A bipartisan group of five powerful House lawmakers last Monday called on the Government Accountability Office (GAO) to undertake an investigation of the "vulnerabilities" of tankers bringing liquefied natural gas (LNG) and liquefied petroleum gas (LPG) into U.S. harbors to attacks by terrorists, as well as the efforts by governmental and private sector entities to step up security.
"We know from the Sandia report that the potential hazard posed by a terrorist attack against an LNG tanker in Boston harbor could be quite large," said Rep. Edward Markey (D-MA), who sits on the House Energy and Commerce Committee, House Homeland Security Committee and was one of the signers of the letter to GAO Comptroller General David M. Walker.
"What we don't know is whether the federal government is doing everything it could be doing to mitigate this risk and to assist state and local governments in addressing post-9/11 concerns about the terrorist threat to LNG and other maritime energy transport," he said. "Our request is aimed at getting the GAO to undertake a comprehensive investigation into these matters."
Joining Markey in the request to GAO, the investigative arm of Congress, were Rep. Joe Barton (R-TX), chairman of the House Energy and Commerce Committee; Rep. Chris Cox (R-CA), chairman of the Homeland Security Committee; Rep. John Dingell of Michigan, ranking Democrat on the House Energy and Commerce Committee; and Rep. Bennie G. Thompson of Mississippi, ranking Democrat on the Homeland Security Committee.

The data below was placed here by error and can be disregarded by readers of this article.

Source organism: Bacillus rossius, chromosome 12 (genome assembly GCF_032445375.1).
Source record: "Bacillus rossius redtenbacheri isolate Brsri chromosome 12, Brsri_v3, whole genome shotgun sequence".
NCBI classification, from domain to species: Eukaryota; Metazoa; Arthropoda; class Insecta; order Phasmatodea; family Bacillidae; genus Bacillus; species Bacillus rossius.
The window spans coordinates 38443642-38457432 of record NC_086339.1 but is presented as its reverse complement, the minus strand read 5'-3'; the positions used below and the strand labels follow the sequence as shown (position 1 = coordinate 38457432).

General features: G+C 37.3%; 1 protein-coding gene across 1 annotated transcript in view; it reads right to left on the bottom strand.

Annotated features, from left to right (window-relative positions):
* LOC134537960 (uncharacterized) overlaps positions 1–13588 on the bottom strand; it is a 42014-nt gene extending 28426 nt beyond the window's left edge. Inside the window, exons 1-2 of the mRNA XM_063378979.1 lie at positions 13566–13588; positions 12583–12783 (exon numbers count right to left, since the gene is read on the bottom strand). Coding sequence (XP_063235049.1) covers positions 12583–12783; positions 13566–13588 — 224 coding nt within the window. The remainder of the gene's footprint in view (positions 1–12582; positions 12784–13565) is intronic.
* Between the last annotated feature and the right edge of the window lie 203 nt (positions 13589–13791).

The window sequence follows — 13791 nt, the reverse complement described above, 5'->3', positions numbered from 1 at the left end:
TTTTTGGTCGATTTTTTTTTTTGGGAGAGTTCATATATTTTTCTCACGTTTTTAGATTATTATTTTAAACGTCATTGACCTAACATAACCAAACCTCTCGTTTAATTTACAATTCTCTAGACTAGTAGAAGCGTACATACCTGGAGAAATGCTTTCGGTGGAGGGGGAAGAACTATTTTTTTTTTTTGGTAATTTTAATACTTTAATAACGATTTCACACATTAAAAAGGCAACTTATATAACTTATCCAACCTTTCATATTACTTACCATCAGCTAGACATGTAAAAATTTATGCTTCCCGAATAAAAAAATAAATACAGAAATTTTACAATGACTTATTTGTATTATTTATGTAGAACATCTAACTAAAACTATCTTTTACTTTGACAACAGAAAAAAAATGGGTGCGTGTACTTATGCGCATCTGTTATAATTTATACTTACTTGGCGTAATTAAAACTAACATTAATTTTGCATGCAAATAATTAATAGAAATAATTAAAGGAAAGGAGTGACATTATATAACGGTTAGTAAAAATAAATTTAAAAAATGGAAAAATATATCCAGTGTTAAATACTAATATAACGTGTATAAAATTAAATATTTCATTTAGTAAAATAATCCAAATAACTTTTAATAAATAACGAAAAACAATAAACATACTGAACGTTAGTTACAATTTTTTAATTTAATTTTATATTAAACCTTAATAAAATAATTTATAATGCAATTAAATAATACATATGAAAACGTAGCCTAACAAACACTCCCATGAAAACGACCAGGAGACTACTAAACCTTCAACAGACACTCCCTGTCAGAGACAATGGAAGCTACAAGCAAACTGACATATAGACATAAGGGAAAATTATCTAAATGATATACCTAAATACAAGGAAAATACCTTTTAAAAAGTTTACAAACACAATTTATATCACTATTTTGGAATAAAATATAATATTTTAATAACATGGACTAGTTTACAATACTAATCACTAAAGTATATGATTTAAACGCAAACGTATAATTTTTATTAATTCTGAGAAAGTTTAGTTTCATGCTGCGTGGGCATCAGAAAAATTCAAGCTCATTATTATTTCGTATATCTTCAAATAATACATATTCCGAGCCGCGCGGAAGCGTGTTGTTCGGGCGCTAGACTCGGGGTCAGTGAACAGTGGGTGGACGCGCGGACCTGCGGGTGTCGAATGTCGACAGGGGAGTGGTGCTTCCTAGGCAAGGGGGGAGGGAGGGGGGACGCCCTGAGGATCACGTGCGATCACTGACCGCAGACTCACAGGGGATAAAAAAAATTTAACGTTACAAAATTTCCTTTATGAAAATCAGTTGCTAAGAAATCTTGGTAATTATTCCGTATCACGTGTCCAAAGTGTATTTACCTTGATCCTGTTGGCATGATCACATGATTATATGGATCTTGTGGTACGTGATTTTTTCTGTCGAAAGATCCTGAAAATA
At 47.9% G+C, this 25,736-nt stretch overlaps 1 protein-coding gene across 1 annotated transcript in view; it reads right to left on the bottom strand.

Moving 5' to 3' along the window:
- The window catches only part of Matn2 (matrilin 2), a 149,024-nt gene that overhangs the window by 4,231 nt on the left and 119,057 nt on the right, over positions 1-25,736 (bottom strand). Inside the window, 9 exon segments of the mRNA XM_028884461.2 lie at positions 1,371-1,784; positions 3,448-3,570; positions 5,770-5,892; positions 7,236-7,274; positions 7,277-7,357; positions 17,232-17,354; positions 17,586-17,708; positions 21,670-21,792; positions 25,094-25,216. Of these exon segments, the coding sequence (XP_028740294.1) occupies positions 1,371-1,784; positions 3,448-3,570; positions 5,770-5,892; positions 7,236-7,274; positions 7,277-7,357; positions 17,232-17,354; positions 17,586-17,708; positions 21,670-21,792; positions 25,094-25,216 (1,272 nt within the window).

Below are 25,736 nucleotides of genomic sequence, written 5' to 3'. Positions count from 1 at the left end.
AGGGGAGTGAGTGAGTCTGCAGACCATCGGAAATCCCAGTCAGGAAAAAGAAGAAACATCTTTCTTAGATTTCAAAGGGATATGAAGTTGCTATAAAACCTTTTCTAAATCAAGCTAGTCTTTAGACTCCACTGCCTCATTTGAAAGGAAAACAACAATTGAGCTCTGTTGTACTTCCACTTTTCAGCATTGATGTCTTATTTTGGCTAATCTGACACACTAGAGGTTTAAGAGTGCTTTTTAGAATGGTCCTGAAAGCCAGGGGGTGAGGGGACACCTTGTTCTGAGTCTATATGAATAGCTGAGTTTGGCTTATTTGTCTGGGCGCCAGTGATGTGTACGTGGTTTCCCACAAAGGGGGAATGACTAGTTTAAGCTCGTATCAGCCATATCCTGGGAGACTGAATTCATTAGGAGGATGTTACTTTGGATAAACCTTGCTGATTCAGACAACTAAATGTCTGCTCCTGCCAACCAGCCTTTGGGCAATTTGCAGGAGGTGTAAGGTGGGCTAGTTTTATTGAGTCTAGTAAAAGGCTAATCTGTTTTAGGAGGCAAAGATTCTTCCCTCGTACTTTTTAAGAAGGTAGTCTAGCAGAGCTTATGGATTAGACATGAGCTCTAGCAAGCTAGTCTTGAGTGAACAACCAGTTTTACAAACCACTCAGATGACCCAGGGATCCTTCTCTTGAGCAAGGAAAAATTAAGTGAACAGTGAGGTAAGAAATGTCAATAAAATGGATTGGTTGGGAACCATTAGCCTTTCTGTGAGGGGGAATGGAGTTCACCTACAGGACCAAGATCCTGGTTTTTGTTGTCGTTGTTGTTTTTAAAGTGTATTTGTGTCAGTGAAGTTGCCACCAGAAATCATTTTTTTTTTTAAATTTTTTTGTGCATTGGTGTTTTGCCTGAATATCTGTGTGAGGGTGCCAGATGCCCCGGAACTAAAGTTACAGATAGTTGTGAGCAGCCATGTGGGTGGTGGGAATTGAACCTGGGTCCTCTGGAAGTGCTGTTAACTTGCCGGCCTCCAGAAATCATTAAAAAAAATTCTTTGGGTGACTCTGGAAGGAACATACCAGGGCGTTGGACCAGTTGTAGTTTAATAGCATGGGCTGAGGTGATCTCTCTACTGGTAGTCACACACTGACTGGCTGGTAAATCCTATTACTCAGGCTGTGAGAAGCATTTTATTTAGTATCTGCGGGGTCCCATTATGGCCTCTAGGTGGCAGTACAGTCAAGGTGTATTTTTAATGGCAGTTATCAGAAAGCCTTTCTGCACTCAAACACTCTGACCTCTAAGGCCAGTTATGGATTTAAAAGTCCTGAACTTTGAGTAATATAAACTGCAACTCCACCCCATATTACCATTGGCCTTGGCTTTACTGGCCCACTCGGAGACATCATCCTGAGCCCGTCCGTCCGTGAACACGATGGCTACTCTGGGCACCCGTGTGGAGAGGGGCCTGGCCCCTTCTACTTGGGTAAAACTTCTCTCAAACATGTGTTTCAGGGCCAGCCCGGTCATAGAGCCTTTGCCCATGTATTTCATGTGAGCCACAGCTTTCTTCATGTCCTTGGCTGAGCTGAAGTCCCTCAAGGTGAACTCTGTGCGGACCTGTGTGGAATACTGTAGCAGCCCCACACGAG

The Sandia study cited by Markey was released in December 2004. It concluded that terrorist assaults on tankers transporting LNG into U.S. ports would likely burn people as far as a mile away from the site, as well as would produce other extensive injuries and structural damage from the scorching heat. The study was conducted by Sandia National Laboratories in New Mexico and commissioned by the Department of Energy.
"Each day, hundreds of tankers enter or traverse through U.S. waters carrying petroleum or other combustible materials, including...LNG and LPG. During 2000 and 2001, LNG tankers under Algerian flag were involved in drug and illegal alien smuggling, and these illegal aliens may have had an indirect association with those indicted for the 'Millennium Plot,'" the House lawmakers wrote.
Last April, an official with the Department of Homeland Security confirmed that the federal government has known for several years that illegal aliens smuggling drugs have stowed away on Algerian-flagged LNG tankers entering Boston Harbor, and had "some suspicion of possible associations" between the stowaways arriving in Boston and the terrorists indicted for their role in the so-called "Millennium Plot" to blow up Los Angeles International Airport and other U.S. sites (see NGI, May 3, 2004).
The lawmakers acknowledged that the federal government has taken a number of steps to avert potential terrorist attacks on LNG and LPG tankers, such as providing U.S. Coast Guard escorts to tankers entering U.S. waters, and requiring a 96-hour notice of arrival for all commercial vessels prior to entering U.S. ports with details about the crew, cargo and history of the vessel.
However, "in spite of [the government's] current efforts, the Sandia study points out inconsistencies between the various studies regarding the consequences of a large LNG spill. Until these inconsistencies are more fully understood, we cannot be fully confident in our current efforts to manage these risks. The gaps in our understanding of these issues need to be more fully evaluated," they said.
"This GAO study is the next step in ensuring that we are doing everything we should be doing to protect LNG terminals and other energy infrastructure from a terrorist attack," Markey noted.
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